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Doodad

A thanks to Martin Yan

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I still have a signed copy of one of his cookbooks that I purchased at one of the very first Book and the Cook festivals probably almost 20 years ago.

That's where I first saw him live and in person. He's the consummate showman, I remember him chopping at finger defying speeds while looking up at the audience and cracking jokes. Yan rocks, wish he had a show on Cooking Channel, bring the cred up a little to offset some of the other knuckleheads on there.


Edited by Big Mike (log)

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His latest book, "Martin Yan's China" looks pretty good. I've leafed through a signed copy he left at a cooking school here in Beijing. It's a little top heavy on photos but apparently that's what the general public prefers these days?

This is the Amazon link:

http://www.amazon.com/Martin-Yans-China-Yan/dp/0811863964/rUTF8&qid=1296455262&sref=sr_1_1?ie==8-1

Has anyone seen the show? I have to download stuff on this side of the sink and I've never seen it available.

Awesome knife skills I don't even attempt to replicate. I value my fingers too much.

Looking at Amazon, he's got quite a body of work built up over the years.

Keep on choppin' Martin!

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I first started watching Martin Yan back in the 80s as a child. Having just moved from Hong Kong (with family members being in the food industry), I wasn't really impressed with his knife skills or his cooking. I thought he was a joke. :wacko:

However, as I grew and learned more about food, I began to appreciate him more and more. I don't have any of his cookbooks but I enjoy the shows a lot. I don't cook Chinese food much at home now but if that changes, I'll probably pick up a few of his books.

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It's telling that of the replies in this thread, all but two are from non-Chinese (and one of those is half) folks.

I think Martin Yan has great knife skills, but there's something about him that plays more to non-Asians. I think he fits that stereotype of East Asians that was prevalent in the west (like Mickey Rooney's portrayal of a bucktoothed Japanese man in Breakfast at Tiffany's). He's got the funny accent, repetitive speech (he generally repeats himself at least twice, usually three or more times), and slight overbite that's part of that stereotype. That makes him "foreign" and "exotic", yet "safe" to westerners. And like him, the food in his earlier cookbooks is foreign enough to appeal to people unfamiliar with Chinese food, but familiar enough to be "safe".

Can't say I value him as much as others, but I do give him props for bringing a better (how much better is debatable) Chinese food to the masses of North America. Without him, there would be no PFChang's.

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Hmmm, prasantrin, that's a really interesting analysis actually. I do think there is definitely something that makes him uncontroversial or "safe" in that way. I think his popularity was very much a result of when he came onto the scene, which is part of why I wondered out loud if his show was one of the first "ethnic" cooking shows on PBS (or TV in general). I don't remember anyone else besides him doing something that wasn't firmly grounded in European cooking traditions (I guess Mary Ann Esposito's "Ciao Italia" was the only other outlier, because IIRC, everything else was based on classical French cooking).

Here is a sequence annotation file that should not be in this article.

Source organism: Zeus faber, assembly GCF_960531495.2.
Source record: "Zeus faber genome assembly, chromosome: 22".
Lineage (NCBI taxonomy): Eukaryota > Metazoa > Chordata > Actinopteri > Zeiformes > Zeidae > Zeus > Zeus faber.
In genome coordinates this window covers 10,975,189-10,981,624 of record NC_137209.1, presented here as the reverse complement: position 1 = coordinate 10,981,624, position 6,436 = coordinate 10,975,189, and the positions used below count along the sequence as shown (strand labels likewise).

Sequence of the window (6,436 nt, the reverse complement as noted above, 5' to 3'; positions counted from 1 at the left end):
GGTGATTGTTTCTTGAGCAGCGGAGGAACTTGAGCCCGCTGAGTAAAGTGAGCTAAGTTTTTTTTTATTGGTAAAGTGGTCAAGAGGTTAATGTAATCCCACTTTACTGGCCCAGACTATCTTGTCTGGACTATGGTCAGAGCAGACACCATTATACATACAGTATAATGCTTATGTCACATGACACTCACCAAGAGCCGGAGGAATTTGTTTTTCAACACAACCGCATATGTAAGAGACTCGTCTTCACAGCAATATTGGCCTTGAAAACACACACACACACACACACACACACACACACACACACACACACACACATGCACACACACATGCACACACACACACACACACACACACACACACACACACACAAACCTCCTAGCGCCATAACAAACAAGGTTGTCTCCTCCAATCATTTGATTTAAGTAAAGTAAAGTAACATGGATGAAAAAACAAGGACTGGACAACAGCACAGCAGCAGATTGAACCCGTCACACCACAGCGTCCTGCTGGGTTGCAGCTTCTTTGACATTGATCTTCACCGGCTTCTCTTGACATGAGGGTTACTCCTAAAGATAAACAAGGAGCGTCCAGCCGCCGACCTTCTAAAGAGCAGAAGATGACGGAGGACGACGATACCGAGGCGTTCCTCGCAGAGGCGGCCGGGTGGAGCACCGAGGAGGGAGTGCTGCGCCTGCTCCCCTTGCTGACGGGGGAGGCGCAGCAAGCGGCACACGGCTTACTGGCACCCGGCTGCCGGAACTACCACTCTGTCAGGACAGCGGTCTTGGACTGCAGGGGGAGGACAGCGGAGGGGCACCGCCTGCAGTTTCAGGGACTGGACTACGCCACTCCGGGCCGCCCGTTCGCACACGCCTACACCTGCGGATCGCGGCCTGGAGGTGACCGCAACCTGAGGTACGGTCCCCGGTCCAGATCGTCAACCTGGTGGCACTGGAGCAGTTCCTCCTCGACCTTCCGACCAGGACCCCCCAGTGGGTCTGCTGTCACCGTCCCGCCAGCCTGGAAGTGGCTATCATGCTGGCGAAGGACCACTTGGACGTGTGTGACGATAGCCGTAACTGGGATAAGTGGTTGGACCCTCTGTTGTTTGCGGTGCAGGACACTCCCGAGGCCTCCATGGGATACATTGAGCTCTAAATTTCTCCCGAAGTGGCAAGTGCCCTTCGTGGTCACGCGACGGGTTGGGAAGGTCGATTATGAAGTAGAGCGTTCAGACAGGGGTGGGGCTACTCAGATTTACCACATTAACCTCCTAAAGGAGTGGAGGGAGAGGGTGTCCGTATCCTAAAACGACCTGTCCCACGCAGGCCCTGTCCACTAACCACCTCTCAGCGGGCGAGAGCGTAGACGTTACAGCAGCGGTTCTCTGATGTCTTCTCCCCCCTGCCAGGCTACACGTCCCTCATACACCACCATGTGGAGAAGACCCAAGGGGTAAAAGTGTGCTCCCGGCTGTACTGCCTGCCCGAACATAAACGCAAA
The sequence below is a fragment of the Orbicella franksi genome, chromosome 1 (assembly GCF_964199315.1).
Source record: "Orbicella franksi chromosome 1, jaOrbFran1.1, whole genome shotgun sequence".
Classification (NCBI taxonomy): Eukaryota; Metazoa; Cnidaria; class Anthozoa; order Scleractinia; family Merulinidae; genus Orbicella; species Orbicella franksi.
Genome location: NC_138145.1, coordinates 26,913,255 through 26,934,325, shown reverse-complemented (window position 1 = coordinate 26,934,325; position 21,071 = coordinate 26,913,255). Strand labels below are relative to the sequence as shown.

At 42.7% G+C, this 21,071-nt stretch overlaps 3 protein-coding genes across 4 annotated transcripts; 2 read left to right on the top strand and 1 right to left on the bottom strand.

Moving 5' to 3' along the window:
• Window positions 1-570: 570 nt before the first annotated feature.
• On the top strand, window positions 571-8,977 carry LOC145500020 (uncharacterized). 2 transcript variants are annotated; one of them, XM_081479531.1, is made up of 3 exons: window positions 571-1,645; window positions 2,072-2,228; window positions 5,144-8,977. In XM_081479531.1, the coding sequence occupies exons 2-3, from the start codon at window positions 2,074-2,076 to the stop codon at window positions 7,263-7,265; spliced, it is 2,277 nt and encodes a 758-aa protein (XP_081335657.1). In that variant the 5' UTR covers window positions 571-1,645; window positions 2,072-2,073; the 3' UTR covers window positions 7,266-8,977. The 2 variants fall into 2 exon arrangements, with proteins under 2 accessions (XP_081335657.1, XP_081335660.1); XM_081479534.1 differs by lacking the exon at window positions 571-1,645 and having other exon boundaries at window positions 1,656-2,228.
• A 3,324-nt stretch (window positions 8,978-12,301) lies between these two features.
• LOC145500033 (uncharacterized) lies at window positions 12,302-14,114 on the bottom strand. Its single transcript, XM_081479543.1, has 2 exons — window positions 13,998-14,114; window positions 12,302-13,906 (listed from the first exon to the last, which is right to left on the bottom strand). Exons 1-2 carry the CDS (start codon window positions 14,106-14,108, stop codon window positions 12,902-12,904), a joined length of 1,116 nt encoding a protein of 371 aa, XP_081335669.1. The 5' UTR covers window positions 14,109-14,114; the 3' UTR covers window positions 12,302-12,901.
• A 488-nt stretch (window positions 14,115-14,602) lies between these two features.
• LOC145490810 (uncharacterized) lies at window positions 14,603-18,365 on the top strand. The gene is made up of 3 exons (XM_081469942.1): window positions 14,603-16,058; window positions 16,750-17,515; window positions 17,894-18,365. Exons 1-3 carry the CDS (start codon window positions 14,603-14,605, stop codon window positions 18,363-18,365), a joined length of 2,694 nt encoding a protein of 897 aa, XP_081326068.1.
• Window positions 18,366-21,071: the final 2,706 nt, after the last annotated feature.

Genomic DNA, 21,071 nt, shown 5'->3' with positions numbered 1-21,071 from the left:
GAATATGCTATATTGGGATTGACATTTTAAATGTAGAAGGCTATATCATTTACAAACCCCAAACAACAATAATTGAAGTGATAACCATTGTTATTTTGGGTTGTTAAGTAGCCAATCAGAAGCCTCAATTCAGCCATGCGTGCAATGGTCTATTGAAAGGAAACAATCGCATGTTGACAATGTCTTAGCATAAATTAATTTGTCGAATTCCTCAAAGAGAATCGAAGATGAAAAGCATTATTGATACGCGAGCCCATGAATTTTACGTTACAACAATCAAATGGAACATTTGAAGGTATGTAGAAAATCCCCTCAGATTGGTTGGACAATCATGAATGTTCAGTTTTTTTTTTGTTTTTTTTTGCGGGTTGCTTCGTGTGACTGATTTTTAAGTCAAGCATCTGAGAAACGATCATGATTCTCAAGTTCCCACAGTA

As I mentioned above, I'll always have some sort of nostalgia for him. Honestly, though, I've never thought to buy any of his books, and if I was going to buy a Chinese cookbook I'd probably buy a Fuschia Dunlop book. I don't actually cook that much Chinese food at home.

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I think he fits that stereotype of East Asians that was prevalent in the west (like Mickey Rooney's portrayal of a bucktoothed Japanese man in Breakfast at Tiffany's). He's got the funny accent, repetitive speech (he generally repeats himself at least twice, usually three or more times), and slight overbite that's part of that stereotype. That makes him "foreign" and "exotic", yet "safe" to westerners.

I remember hearing from those who've talked to him that he totally plays to the camera- he has a accent in real life but he will totally take it to the next level when he's being filmed.

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I think he's a lot like Jackie Chan. Yes, he's a little goofy and plays to stereotype. But under all that he is incredibly serious, educated, skilled, erudite. I've met him at the Top 100 Chinese Restaurant Awards. The guy knows his stuff and I think there's little question that he's brilliant. To see him in a more serious context -- though he always cracks jokes no matter what -- I think it's worth a look at this Asia Society appearance:

http://asiasociety.org/video/style-living/chef-martin-yan

I've also been led to believe by several Chinese people from China that Martin Yan is highly regarded there. Doesn't he have a cooking school there or something?

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I've never heard of a cooking school of his here but I'm not exactly plugged in anywhere. I did hear that he is trying to raise the respectability of the profession of chef here on the Mainland, although I'm not sure as to how he's going about that.

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A quick Google search turns up several references to The Martin Yan Culinary Arts Center in Shenzen, China, but I'm not sure what exactly goes on there.

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